Similar to articles, demonstrative adjectives — this and these, that and those — "point to" specific nouns. We know for sure of one demonstrative adjective in D'ni: the word met which is the equivalent of the English this and these. Like re or erT, met doesn't distinguish between singular and plural; the same word is used for both forms. Placement, though, is a more difficult matter — source texts show met in a variety of positions, before and after the noun, attached to and separate from it.
Some general guidelines for placement have emerged, though. When the noun is not modified by any adjectives, met usually comes immediately after the noun as a separate word. When the noun is modified, met usually comes immediately before the noun as a separate word. There is one special case where met is attached to the beginning of the noun as a prefix (when it is a material direct object) but this is an advanced grammar point we won't learn about for a while.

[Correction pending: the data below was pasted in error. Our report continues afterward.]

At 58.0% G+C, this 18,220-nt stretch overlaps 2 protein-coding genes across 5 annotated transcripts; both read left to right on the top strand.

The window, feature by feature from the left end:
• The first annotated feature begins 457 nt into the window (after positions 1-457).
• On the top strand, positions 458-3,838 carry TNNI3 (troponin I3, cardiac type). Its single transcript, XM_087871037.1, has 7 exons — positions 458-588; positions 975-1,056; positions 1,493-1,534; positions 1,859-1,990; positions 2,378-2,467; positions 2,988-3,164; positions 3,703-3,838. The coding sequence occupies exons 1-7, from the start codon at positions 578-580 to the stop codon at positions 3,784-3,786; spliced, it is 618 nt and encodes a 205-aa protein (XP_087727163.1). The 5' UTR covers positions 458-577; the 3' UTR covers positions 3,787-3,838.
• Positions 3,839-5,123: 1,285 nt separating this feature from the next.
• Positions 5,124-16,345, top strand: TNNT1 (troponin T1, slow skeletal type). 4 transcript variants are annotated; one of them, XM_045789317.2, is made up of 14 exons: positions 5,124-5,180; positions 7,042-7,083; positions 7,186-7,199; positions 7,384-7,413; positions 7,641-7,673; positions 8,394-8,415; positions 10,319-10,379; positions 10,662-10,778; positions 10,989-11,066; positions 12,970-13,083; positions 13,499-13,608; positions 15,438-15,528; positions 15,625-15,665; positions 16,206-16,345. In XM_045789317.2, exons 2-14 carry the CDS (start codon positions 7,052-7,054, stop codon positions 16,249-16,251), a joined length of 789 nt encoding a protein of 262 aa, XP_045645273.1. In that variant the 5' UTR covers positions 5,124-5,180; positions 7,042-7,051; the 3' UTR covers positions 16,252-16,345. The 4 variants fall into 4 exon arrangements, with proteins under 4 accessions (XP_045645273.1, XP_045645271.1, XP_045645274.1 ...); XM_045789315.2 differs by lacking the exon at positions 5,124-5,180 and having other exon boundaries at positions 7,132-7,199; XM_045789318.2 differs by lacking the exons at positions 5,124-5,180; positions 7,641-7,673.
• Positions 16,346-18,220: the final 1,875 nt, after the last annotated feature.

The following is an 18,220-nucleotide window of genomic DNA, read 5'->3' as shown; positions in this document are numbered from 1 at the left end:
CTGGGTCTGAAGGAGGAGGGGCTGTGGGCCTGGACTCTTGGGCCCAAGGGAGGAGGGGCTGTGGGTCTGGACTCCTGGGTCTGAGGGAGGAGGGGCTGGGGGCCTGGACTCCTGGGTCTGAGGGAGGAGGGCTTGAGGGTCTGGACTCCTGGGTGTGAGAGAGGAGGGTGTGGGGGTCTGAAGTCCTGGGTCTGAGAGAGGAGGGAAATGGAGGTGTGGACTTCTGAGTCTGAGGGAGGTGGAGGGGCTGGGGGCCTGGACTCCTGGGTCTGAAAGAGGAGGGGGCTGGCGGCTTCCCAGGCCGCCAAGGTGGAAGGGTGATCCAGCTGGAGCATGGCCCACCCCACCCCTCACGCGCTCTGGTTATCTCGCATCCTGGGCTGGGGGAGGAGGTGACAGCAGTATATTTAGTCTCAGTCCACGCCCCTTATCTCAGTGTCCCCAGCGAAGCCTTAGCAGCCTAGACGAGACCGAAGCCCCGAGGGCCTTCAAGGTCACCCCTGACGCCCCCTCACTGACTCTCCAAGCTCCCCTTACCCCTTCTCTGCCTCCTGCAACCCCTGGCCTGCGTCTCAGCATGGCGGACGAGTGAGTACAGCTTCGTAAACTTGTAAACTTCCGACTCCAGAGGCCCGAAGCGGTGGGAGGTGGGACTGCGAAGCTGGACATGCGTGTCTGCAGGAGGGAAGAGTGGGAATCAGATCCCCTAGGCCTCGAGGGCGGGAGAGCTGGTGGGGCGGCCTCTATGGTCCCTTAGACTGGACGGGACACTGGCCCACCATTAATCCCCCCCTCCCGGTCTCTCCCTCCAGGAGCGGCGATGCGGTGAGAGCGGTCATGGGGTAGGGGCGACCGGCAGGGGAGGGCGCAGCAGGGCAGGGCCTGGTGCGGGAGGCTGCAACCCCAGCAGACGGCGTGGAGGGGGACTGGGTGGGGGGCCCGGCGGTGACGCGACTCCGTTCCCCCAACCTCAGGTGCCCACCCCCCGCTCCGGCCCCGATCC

In addition to being a demonstrative adjective, met is also a demonstrative pronoun. Remember that pronouns are "placeholder" nouns that stand in for other nouns. The pronouns we've encountered already — subject pronouns like I, you, we, and they — are all implied in the personal endings of verbs. met as a demonstrative pronoun is always third person, singular or plural, and stands in for an explicit noun subject. Take for example the two full sentences above. The subjects of these sentences are baxanatE met and met Dova pråDex respectively. If we replace these subjects with met, we end up with:
Note how met is used in both sentences, even though the subject of the first is third person plural, and that of the second third person singular. We can tell whether met is meant to be singular or plural by looking at the personal ending of the verb. Note too that when it is a pronoun, met follows SVO word order and comes before the verb as a separate word.